By Don Snow
The first time I saw Wallula Gap, I saw it in the way most people do nowadays – through the windows of a speeding automobile. I admit that I have only a fuzzy recollection of that moment – or series of moments – when I first beheld the remarkable notch, a vast absence in a vast ridgeline, where the Columbia River, called N?’í wana in the Sahaptin language of Mid-Columbia Plateau tribes, makes its dramatic and final bend to the west. I was a new resident of eastern Washington then, having recently arrived for a teaching job in Walla Walla, but even as a newcomer, I could sense the significance of the gap.
Many years earlier, while living in Missoula, Montana, I accidentally ran across a book titled Cataclysms on the Columbia, a fascinating account of the geologist J Harlen Bretz and his iconoclastic theories about the mammoth Ice Age floods that had shaped the face of eastern Washington. First writing in the 1920s, Bretz had been a catastrophist within a field dominated by uniformitarian theories of geology. His flood theory struck many of his geological brethren as Biblical diluvian nonsense, but Bretz persisted, and the evidence mounted. Ultimately, the idea of repeated ice-dam floods originating from Glacial Lake Missoula achieved acceptance.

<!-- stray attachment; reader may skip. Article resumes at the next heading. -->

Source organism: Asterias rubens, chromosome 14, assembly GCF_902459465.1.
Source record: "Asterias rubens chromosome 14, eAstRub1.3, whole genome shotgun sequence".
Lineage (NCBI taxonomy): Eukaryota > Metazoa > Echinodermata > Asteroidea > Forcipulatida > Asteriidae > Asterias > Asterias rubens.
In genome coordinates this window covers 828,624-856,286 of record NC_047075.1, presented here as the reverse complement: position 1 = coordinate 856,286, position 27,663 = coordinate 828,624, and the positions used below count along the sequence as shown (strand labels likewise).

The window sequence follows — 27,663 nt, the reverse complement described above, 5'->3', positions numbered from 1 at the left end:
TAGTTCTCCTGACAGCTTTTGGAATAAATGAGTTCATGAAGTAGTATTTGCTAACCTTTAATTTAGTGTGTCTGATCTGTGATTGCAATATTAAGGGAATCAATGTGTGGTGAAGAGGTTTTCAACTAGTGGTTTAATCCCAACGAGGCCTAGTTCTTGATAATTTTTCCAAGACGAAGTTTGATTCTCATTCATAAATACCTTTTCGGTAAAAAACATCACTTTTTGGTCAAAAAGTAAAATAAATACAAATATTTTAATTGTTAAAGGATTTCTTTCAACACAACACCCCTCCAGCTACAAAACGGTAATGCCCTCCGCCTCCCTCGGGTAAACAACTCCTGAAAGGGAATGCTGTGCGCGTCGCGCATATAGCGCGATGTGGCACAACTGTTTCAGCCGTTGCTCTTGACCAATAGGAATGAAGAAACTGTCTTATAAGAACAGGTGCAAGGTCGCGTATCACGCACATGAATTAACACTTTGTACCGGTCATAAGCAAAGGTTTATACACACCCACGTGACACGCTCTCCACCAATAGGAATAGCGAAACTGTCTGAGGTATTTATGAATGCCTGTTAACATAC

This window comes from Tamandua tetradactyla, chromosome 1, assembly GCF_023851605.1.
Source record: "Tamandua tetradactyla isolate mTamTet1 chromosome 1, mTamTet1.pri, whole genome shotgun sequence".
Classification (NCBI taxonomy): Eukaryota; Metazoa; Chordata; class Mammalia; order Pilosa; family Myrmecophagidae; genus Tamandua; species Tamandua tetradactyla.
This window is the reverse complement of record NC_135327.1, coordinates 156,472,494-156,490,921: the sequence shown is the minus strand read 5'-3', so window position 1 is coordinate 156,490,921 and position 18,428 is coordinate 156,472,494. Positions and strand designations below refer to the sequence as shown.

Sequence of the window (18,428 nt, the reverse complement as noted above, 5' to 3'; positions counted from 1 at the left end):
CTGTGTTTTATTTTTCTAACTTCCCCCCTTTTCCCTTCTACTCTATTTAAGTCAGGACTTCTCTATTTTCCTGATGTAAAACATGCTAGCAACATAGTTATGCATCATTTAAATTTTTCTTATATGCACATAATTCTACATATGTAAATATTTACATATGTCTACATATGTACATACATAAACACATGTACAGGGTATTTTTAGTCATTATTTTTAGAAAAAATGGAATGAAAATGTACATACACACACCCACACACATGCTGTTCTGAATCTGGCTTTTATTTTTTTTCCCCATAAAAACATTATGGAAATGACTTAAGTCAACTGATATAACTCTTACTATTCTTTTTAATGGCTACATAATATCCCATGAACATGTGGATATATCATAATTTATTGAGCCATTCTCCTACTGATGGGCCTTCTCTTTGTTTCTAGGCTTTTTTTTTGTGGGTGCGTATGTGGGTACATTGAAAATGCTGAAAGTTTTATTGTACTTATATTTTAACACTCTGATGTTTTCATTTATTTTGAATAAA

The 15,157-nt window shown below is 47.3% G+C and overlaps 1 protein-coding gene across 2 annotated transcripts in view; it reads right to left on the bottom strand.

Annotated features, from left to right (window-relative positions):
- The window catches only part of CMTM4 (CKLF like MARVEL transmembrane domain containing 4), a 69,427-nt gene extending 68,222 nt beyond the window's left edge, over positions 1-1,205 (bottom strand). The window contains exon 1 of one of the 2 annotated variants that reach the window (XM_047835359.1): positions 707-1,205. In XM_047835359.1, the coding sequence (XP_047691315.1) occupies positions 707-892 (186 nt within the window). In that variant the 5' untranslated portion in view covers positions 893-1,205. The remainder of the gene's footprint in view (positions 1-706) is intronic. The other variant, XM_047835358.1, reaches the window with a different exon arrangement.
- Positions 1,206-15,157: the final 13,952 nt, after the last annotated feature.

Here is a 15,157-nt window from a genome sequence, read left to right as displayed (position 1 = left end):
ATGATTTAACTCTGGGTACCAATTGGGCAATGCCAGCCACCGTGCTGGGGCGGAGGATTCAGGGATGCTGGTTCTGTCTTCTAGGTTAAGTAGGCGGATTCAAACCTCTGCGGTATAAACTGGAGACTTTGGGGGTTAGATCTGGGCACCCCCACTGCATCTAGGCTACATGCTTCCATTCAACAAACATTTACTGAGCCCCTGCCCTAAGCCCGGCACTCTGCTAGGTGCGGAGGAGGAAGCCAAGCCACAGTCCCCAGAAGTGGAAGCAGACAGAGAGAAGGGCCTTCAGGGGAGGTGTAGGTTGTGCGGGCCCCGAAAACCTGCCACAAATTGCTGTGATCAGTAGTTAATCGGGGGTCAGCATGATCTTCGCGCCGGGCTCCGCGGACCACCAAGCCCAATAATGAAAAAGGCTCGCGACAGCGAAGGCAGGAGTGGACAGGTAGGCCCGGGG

As I drove along U.S. Highway 12 for the first time, nearing Wallula Gap, I remember letting out a little gasp. Here, at last, I thought: the Missoula-Wallula connection! Mine was the sort of visceral reaction a nonscientist often experiences when a rather dry scientific concept, encountered only in the abstract, leaps from the pages of a book and lands with the force of a story, or a picture.
Looking at the gap, I could suddenly see what Bretz had been talking about. A wall of icy water, traveling about as fast as my Buick, had encountered this narrowest-possible neck at the bottom of the 20,000-square-mile jug we now call the Mid-Columbia Basin. The water could not exit through the gap quickly enough to keep pace with the super-fast flow that had drained Glacial Lake Missoula hundreds of miles away, a body of water about the size of Lake Erie. Wallula Gap had formed a temporary hydraulic dam, partially stoppering the largest floods the planet has ever seen and causing a massive backup, until the suddenly formed, ice-cold reservoir – we now call it Lake Lewis – had in places overtopped the thousand-foot-high Horse Heaven Hills. Something like this had happened not once but dozens of times, over thousands of years. After the waters receded, crashing through the Columbia Gorge at interstate highway speeds, the Mid-Columbia Basin lay changed.
What had been mildly undulating prairie was now, over vast areas, scoured down to bedrock – the Channeled Scabland. Places where the waters slowed and backed up in huge eddies, dropping mind-numbing quantities of silt, were now massive pillows of lush soil – the Touchet Beds. And here and there, across much of the Mid-Columbia Basin, the floodwaters had deposited huge chunks of granite that had hitched a ride atop icebergs carried from northern Idaho. These rocks – granitic erratics, as geologists call them – were the first clues that had led J Harlen Bretz to his earth-rattling theory of catastrophic floods. Bretz had helped revise his field, much as the floods he described had revised the face of eastern Washington.